When Jay Chou greeted his fans on a social media account in mainland China in May, there was general astonishment. The surprise came partly because the Taiwanese king of pop had never had a mainland-based account before, but also because Chou had chosen a livestreaming platform more commonly associated with less sophisticated customers in third and fourth-tier cities: Kuaishou.
In many ways Chou’s move marked a transformation at the Beijing-based unicorn as it tried to shift its user base eastwards to include more affluent people living in China’s coastal regions. Its business model has also morphed from monetising virtual gifting (see WiC433) to selling marketing services and growing its livestreaming roster (see WiC476).
Leveraging its capacity to build hundreds of thousands of online fan clubs across its fast-expanding universe, Tencent-backed Kuaishou is hoping to become a vast marketplace for goods and services – an ambition it plans to finance through an initial public offering in Hong Kong early next year. The planned $500 million fundraising is targeting a valuation of $50 billion, local media has claimed, which would be at least 10 times rival JOYY’s recent valuation (see WiC517), and three times that of BiliBili.
There’s an argument that the higher value is justified by Kuaishou’s considerable user base, claims Sohu, a news portal. The company had 485 million monthly active users (MAUs) as of June. That compares with more established e-commerce sites such as JD.com with 417 million users in the same period, and Pinduoduo’s 569 million.
With nearly half of Kuaishou’s customers now coming from tier-1 and tier-2 cities, the company also believes it is better positioned to monetise traffic to its platforms via livestreaming e-commerce. Over 60% of the users who make purchases in a given month have made at least one more in the following month, it says. As a result gross merchandise value (GMV) for e-commerce transactions jumped 32 times on the year, crossing Rmb109 billion ($16.54 billion) in the first half. The GMV target for the full year – which was revised upwards in May – is Rmb250 billion, compared to market leader Taobao Live’s Rmb500 billion and archrival Douyin’s Rmb200 billion, according to 36Kr.
The growing share of online marketing services in Kuaishou’s revenues – from 5% of sales in 2017 to 28% in June – shows how it is being recognised as an effective sales tool. Another driver for its online marketplace business is strong demand for education services (see WiC517). Around 16 million students are now taking lessons through Kuaishou, which also provides access to classes offered by edtech majors such as GSX Techedu, Yuanfudao and VIPKID.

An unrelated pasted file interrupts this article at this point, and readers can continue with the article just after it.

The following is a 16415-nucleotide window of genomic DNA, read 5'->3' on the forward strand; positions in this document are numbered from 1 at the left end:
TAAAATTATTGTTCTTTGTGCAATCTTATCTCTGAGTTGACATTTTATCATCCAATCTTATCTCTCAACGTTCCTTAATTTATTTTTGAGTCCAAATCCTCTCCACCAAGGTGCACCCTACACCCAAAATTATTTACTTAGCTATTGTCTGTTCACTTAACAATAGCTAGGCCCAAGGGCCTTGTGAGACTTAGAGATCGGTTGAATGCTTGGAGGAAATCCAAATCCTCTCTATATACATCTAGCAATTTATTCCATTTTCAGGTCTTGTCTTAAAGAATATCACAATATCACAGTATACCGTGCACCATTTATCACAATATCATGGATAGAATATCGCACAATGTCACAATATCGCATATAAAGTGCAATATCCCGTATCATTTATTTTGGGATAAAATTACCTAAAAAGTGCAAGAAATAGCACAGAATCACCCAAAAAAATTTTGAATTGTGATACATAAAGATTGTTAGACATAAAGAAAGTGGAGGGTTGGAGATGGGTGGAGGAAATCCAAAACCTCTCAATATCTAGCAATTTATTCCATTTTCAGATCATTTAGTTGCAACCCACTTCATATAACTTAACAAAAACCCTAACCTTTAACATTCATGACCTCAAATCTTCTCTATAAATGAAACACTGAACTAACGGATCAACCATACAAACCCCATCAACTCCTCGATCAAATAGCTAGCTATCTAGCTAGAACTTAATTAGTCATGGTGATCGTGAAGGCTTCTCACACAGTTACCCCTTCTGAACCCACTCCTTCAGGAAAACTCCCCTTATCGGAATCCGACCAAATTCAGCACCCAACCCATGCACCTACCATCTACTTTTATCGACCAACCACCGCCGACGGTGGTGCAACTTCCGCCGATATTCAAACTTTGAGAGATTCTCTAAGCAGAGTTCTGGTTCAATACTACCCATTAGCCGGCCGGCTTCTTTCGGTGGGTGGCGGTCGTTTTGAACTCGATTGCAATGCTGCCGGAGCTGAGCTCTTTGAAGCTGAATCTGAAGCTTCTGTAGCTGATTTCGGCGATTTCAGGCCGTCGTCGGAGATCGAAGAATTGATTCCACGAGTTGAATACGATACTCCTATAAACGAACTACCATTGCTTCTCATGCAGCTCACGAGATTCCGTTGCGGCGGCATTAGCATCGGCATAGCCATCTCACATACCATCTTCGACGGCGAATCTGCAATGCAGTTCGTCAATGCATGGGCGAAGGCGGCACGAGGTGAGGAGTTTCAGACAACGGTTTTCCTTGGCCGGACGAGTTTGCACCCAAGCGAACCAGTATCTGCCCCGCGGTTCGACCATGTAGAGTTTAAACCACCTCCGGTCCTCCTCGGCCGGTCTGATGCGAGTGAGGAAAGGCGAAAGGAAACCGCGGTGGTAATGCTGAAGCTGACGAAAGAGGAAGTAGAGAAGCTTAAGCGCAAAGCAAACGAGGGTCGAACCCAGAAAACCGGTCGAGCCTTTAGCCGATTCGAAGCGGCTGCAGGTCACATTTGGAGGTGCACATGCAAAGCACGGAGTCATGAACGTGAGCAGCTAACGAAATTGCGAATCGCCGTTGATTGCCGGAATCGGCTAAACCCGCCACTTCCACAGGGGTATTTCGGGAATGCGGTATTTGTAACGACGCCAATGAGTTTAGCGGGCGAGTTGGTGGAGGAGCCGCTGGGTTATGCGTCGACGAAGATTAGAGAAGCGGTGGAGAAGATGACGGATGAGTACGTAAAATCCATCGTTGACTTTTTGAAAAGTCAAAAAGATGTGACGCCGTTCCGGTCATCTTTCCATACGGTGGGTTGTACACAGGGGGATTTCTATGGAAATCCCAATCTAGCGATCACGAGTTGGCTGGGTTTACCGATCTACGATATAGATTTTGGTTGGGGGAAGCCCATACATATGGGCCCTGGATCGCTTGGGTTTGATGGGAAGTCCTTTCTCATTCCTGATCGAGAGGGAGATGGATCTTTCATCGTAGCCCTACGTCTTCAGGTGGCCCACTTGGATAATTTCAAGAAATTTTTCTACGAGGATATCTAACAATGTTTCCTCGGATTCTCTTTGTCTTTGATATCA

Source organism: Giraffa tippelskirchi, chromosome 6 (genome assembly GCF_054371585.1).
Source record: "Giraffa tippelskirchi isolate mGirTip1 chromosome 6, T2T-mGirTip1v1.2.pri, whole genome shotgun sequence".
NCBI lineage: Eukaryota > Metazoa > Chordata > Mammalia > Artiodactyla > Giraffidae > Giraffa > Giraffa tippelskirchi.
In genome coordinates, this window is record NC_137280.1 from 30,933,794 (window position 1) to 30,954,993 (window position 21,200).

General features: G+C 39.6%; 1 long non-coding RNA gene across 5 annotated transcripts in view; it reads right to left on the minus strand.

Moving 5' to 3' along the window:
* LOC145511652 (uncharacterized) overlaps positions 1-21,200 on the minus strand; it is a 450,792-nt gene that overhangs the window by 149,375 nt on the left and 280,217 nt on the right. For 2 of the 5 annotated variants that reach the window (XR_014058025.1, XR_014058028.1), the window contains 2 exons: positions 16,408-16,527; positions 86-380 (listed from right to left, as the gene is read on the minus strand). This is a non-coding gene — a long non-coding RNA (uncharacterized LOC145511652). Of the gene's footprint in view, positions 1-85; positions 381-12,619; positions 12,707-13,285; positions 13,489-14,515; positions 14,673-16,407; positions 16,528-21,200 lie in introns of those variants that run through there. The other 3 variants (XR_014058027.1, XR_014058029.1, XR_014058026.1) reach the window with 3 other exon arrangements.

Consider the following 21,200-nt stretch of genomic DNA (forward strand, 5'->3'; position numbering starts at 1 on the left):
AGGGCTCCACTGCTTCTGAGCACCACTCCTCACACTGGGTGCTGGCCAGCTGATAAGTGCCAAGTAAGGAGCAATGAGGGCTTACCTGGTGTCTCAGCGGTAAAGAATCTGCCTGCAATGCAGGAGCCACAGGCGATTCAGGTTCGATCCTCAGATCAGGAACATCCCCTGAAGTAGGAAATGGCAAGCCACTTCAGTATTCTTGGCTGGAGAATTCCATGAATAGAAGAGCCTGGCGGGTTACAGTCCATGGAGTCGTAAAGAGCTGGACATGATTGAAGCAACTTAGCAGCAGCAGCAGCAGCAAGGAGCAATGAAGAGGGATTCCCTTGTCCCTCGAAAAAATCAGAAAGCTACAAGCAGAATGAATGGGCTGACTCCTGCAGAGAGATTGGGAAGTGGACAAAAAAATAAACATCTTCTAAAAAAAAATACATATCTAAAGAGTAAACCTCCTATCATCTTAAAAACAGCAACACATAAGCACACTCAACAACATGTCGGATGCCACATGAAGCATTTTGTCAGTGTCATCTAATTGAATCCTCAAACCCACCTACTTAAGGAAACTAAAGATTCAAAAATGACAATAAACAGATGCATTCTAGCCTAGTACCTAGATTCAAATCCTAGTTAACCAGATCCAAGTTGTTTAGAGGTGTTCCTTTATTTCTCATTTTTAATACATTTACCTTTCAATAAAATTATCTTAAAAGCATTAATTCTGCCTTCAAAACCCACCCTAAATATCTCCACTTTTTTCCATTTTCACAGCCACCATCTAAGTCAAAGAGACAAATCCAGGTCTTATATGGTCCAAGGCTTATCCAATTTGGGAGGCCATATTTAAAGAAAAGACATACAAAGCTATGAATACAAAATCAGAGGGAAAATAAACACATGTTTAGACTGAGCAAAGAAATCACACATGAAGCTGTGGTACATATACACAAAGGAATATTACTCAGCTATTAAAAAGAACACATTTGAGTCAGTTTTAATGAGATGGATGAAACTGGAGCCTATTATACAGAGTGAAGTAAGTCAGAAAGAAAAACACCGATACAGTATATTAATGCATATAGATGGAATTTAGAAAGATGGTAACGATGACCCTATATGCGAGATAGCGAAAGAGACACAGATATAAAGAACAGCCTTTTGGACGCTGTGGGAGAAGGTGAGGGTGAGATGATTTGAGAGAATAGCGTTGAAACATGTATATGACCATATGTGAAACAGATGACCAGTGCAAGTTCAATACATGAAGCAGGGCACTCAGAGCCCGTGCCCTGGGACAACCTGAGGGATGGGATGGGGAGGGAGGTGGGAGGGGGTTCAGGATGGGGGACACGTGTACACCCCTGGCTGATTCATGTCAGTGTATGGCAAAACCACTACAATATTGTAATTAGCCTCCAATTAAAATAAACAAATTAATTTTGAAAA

Another area where Kuaishou is betting big is online gaming. In August it acquired YTG, an eSports team competing in the Honor of Kings franchise. Two months later it joined Tencent – which holds a 21% stake in Kuaishou – to invest in VSPN, an eSports events organiser. As of July its daily active gaming audience hit 90 million, representing nearly a third of its daily active user (DAU) base.
Taking its cue from its main rival Bytedance’s Douyin, Kuaishou says that it would invest the proceeds of an IPO in artificial intelligence and data analytics so as to further increase the stickiness of its platforms. A recent survey by TalkingData, a Beijing-based research firm, found that Kuaishou’s typical users spend roughly an hour on its platform every day, which trails average times on Douyin by a little more than 10 minutes.
Not that any of this is profitable at the moment. For the January-June period Kuaishou recorded a loss of Rmb68 billion on revenues of Rmb25 billion, partly as a result of its marketing expenses surging 4.6 times. Kuaishou’s founders Su Hua, formerly a software engineer at Google and Baidu, and Cheng Yixiao, an alumnus of HP and Renren, will also have to contend with new regulations that seem likely to impose spending limits on customers during livestreaming sales, as well as a new set of restrictions on virtual gifting to celebrity hosts by younger fans. Analysts are already warning that the stricter rules could curtail Kuaishou’s financial prospects, putting some pressure on the $50 billion valuation for its prospective IPO.
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